Concerned Methodists is an organization devoted to working within the United Methodist Church, urging it to greater biblical faithfulness to its Wesleyan heritage. It seeks to provide assistance, and emphasize Christian discipleship, and inform motivated Christians in actions contributing to church reform.
Our top-heavy denominational structure has several large, well-funded general agencies that are very influential in denominational decision-making.
Such agencies are officially entrusted with the name and resources of our denomination and should therefore try to faithfully represent the official doctrinal and moral standards of our denomination and to represent and include United Methodists across our geographic and political boundaries. But a couple of general agencies deserve special mention for acting more like caucus groups, excluding or marginalizing United Methodists who disagree with the liberal agenda of the Love Your Neighbor Coalition:
The General Board of Church and Society (GBCS), with offices in Washington, D.C. and New York City, is the official United Methodist agency charged with promoting the official social concerns of the United Methodist Church as expressed in our Social Principles. The reality is that the GBCS does some good work, but its GBCS’s programmatic senior staff has long been dominated by open sympathizers of the agenda of the Love Your Neighbor Coalition, who have had a long history used their church positions to simply advocate for their own personal political agendas, even when these agendas are directly contrary to our United Methodist Social Principles on issues like late-term abortion and especially homosexuality (click here for some examples).
Of note: Only 11 percent of GBCS’s governing board of directors come from non-U.S. central conferences, one of the lowest percentages of any UMC general agency, despite the fact that central conferences are home to 40% of our denomination’s membership. This U.S.-dominated group voted to send a resolution to the 2016 General Conference denouncing “heterosexism” (a fancy word for disapproval of homosexual practice) after rejecting a motion by a token European director to first dialogue with United Methodists in the non-Western world before adopting this agenda.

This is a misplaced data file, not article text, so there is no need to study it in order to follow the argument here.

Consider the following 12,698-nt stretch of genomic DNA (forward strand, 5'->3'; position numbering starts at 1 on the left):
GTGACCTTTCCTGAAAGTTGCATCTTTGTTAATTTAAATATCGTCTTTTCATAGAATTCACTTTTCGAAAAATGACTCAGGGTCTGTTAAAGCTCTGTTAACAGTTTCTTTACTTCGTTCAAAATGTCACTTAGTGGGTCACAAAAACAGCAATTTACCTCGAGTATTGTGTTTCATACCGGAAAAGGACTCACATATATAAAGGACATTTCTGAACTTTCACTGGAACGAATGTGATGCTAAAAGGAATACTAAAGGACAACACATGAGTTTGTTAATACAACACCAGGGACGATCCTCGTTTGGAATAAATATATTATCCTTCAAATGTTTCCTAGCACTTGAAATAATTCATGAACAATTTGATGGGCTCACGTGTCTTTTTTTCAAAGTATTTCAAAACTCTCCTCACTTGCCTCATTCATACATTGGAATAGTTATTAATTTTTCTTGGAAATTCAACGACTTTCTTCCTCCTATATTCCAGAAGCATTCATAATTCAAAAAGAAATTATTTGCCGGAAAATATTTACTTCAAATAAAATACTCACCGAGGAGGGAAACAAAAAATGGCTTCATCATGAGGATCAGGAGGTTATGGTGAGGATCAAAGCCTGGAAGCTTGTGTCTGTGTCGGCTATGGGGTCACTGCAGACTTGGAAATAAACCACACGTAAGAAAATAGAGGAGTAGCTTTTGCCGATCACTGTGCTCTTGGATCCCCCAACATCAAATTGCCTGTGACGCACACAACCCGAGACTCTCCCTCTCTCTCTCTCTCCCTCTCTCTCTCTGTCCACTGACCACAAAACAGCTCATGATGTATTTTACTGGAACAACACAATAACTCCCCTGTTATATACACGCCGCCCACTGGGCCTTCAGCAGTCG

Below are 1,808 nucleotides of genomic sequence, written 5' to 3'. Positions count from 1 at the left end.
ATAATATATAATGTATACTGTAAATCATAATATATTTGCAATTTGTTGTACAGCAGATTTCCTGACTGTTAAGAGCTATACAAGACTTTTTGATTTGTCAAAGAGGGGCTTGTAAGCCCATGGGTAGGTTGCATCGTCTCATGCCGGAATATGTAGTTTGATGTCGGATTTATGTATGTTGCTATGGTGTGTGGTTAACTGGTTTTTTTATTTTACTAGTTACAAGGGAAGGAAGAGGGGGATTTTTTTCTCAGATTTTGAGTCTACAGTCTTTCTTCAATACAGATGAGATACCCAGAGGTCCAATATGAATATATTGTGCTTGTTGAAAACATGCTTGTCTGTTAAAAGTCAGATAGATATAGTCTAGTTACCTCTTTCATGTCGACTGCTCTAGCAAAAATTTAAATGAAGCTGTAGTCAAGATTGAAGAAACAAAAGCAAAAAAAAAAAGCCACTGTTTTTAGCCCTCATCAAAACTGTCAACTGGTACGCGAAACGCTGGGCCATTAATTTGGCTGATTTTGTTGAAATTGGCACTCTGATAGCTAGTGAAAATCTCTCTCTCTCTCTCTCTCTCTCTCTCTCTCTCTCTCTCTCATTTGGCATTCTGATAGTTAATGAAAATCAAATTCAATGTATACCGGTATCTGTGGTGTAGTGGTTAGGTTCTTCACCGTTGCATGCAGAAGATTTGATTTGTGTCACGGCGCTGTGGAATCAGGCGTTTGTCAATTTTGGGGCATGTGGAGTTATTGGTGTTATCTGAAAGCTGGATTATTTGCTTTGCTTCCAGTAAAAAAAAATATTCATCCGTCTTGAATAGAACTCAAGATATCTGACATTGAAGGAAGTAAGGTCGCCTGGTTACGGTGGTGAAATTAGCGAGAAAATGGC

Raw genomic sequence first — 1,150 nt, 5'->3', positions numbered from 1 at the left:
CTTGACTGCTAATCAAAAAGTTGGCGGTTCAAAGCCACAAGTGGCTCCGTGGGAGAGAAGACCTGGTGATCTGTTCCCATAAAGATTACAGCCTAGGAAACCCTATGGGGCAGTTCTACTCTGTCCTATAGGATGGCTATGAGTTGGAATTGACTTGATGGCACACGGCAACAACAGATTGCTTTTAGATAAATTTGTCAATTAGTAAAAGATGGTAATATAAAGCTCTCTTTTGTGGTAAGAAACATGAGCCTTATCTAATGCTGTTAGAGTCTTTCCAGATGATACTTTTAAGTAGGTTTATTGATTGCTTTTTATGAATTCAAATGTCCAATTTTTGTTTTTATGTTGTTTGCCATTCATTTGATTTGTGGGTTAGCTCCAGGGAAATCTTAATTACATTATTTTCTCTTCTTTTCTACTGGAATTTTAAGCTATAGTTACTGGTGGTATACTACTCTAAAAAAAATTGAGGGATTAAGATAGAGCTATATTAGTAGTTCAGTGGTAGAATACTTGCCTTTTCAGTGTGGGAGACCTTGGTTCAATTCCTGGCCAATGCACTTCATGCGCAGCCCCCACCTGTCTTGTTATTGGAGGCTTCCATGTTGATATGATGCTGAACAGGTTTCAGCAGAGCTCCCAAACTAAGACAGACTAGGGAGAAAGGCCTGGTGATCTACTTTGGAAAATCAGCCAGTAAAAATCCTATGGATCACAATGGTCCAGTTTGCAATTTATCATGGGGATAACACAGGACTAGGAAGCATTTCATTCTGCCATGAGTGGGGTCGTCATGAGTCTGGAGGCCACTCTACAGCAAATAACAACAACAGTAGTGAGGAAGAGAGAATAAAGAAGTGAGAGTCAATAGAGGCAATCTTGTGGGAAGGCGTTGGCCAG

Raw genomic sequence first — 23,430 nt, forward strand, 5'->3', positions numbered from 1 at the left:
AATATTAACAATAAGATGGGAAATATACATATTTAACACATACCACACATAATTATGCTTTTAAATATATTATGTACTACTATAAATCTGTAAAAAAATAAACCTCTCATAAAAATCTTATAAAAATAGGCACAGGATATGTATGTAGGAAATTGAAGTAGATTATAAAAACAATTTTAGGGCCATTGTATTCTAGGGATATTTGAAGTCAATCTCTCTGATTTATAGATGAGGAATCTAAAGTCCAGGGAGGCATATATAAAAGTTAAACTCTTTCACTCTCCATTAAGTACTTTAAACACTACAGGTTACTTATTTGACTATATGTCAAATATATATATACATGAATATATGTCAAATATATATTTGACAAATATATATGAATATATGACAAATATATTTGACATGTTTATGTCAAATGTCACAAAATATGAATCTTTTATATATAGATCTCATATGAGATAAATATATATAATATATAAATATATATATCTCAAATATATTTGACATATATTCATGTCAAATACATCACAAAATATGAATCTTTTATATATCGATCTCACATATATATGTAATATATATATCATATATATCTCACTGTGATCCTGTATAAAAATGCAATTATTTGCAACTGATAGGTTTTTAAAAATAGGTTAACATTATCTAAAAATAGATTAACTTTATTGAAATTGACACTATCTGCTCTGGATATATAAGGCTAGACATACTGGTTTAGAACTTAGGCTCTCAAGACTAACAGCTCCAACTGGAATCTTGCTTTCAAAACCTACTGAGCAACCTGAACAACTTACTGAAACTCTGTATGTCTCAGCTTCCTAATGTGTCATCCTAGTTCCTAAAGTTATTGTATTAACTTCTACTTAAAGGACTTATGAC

United Methodist Women, referring to the New York headquarters of the mainly U.S.-based United Methodist Women network is best known in the United States for the local units that exist in congregations across the country. Certainly some of UMW’s work, like activism against human trafficking, is good. But the New York headquarters of United Methodist Women has also taken very aggressive leftist stances on homosexuality and abortion contrary to the biblical Christian values of a great many women involved in their congregations’ United Methodist Women units. For example, in 2012 UMW defended the appointment of a deaconess to be employed by the aforementioned Reconciling Ministries Network, and in 2014 invited this professional LGBTQ activist to lead a workshop promoting the Reconciling Ministries Network at their national assembly. UMW is currently promoting a study entitled “The Bible and Human Sexuality,” whose authors are known for advocating a liberal, revisionist perspective to endorse homosexual relationships. UMW has submitted a petition to this year’s General Conference entitled “Responsible Parenthood” that very broadly defends unrestricted abortion and calls for lifting of legal restrictions on abortion that exist in some countries (like in the Philippines and much of Africa).